PAWLENTY: Yeah, I think I’m gonna have, with the possible exception of Jon Huntsman, the most international experience of the field, mostly because they’re all governors, but I’ve been to Iraq five times. I’ve been to Afghanistan three times. I’ve been all over the Middle East, including Israel, Jordan, Kuwait, meeting with world leaders. I’ve been to Bosnia, Kosovo. I’ve been all over Europe, led trade missions to South America, Asia, India, so I’ve got a lot of international experience for a governor, and I feel strongly that Obama’s headed in a very dangerous direction. I’ve spoken very forcefully about that. I should say, Rush, on the money thing and the campaign more broadly and the Facebook town hall from Miami tomorrow, I hope people will check out our website at TimPawlenty.com. That will give them all the information they need about our campaign.

RUSH: Okay. You’ve been to China, too, haven’t you?

PAWLENTY: Several times, yeah. Yes, I have.

RUSH: The question — I actually misphrased it. I know you’re qualified. You have the guts, too. One of the things that frustrates Republicans is that there seems to be this reluctance on the part of everybody in this party to take President Obama on. Frankly, the reason Donald Trump excited people is because he took it straight to Obama. Netanyahu on Friday, there’s some negative blowback which you can expect, but people were cheering that because Republican voters in this country for two and a half years have watched their party act afraid of President Obama, afraid of the media, afraid of what people are going to say about them. You’re debating Obama. You’re gonna have the ability to say, “Mr. President, you’re just flat-out wrong about the way you’ve gone about creating jobs,” if you think he’s wrong. Are you gonna be able to say that to his face?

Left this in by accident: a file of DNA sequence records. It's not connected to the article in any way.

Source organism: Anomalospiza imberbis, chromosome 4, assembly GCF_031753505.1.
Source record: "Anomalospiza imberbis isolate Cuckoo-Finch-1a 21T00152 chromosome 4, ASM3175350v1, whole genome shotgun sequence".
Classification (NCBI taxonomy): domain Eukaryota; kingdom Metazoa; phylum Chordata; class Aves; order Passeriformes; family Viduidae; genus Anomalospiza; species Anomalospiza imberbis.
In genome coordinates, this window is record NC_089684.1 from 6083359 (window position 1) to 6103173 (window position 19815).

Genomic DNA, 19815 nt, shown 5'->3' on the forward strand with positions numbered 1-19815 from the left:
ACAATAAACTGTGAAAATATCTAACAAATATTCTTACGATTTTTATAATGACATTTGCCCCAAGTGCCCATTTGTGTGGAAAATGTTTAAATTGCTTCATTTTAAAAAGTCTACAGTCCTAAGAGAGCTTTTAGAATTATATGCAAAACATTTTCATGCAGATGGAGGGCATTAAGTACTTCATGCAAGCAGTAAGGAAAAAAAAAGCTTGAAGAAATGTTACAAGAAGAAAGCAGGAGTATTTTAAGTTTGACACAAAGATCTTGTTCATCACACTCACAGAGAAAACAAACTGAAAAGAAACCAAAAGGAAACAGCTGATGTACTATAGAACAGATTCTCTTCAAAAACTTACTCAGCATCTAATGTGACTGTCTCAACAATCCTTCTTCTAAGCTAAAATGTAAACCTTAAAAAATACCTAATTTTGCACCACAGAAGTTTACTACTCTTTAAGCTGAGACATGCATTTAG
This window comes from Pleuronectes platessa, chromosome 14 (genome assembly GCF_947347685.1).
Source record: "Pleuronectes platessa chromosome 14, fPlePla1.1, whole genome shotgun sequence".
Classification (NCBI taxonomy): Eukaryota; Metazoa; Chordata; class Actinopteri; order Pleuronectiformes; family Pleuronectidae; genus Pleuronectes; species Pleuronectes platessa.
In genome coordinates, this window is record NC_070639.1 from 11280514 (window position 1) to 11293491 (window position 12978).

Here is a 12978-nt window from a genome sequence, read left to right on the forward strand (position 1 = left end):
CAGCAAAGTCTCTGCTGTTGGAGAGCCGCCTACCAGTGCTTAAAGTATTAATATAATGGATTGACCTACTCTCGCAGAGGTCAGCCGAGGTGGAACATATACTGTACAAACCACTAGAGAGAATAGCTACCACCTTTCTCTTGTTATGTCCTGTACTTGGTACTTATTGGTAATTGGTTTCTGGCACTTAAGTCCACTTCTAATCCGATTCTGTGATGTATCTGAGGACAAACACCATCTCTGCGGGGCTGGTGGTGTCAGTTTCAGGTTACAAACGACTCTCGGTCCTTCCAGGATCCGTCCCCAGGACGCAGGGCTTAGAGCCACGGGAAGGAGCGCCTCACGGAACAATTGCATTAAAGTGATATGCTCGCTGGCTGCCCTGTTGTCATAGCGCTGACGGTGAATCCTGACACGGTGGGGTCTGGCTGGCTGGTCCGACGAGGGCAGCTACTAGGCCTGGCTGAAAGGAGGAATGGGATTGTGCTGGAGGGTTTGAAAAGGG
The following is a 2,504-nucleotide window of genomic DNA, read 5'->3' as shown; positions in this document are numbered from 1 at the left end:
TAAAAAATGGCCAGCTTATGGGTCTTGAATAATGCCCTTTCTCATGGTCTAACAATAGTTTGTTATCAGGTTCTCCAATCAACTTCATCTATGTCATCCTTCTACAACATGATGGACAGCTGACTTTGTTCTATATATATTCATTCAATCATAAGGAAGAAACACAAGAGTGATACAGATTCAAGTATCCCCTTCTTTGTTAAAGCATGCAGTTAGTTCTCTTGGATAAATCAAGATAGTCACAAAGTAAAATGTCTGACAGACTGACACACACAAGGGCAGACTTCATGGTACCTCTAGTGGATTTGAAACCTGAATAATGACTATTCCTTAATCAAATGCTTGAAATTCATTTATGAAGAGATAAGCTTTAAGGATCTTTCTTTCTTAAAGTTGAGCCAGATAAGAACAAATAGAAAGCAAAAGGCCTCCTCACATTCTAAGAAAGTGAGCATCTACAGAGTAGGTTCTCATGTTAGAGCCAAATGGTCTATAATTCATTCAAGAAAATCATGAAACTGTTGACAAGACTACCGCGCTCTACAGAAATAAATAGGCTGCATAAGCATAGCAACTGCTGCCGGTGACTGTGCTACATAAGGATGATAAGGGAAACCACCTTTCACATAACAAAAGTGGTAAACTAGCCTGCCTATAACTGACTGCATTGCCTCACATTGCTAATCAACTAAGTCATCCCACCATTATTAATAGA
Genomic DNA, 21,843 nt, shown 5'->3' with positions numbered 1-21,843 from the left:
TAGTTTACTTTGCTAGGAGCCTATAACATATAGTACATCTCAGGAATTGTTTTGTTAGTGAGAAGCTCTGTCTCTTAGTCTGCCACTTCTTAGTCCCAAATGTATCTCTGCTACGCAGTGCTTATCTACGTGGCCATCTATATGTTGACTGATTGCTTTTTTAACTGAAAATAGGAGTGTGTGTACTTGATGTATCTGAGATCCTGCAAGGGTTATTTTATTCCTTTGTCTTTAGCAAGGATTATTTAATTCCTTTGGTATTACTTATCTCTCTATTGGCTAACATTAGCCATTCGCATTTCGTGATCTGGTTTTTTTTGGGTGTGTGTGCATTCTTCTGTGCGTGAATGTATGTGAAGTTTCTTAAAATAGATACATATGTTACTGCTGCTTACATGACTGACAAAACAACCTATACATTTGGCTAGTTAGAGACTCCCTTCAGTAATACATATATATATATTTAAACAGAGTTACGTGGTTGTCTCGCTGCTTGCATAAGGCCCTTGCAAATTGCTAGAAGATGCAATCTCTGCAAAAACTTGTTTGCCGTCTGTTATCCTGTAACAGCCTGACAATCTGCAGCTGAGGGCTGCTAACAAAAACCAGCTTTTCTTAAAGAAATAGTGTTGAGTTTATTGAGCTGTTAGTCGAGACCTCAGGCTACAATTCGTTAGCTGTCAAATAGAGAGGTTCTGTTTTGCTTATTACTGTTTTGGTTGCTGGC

PAWLENTY: Of course, Rush. If you look at my comments on foreign policy, as an example, we blasted him on the 1967 boundary comments. I’ve been pounding on him relentlessly on foreign policy, on Libya, on the Middle East, and I think I’ve been the first and hardest hitting opponent of his of anybody in the field. And those — you know, that’s all on the website again, too, and other places. So there’s no hesitancy on that front, and as I get better known and more visibility those will be more widely distributed, obviously, but don’t mistake any sort of, you know, unfamiliarity with my record with a hesitancy to attack Obama. We do that all the time. We do it hard. And I’m an old hockey player, you know, I still play some hockey. I know exactly what it takes to go dig the puck out of the corner, take some elbows, give some elbows, and we’ll make sure that that gets done. But don’t confuse people and your listeners with being loud with being strong, either. I mean there’s a lot of people in bars who shoot their mouth off and usually they’re the ones who can’t back it up. You look at my record, I back it up.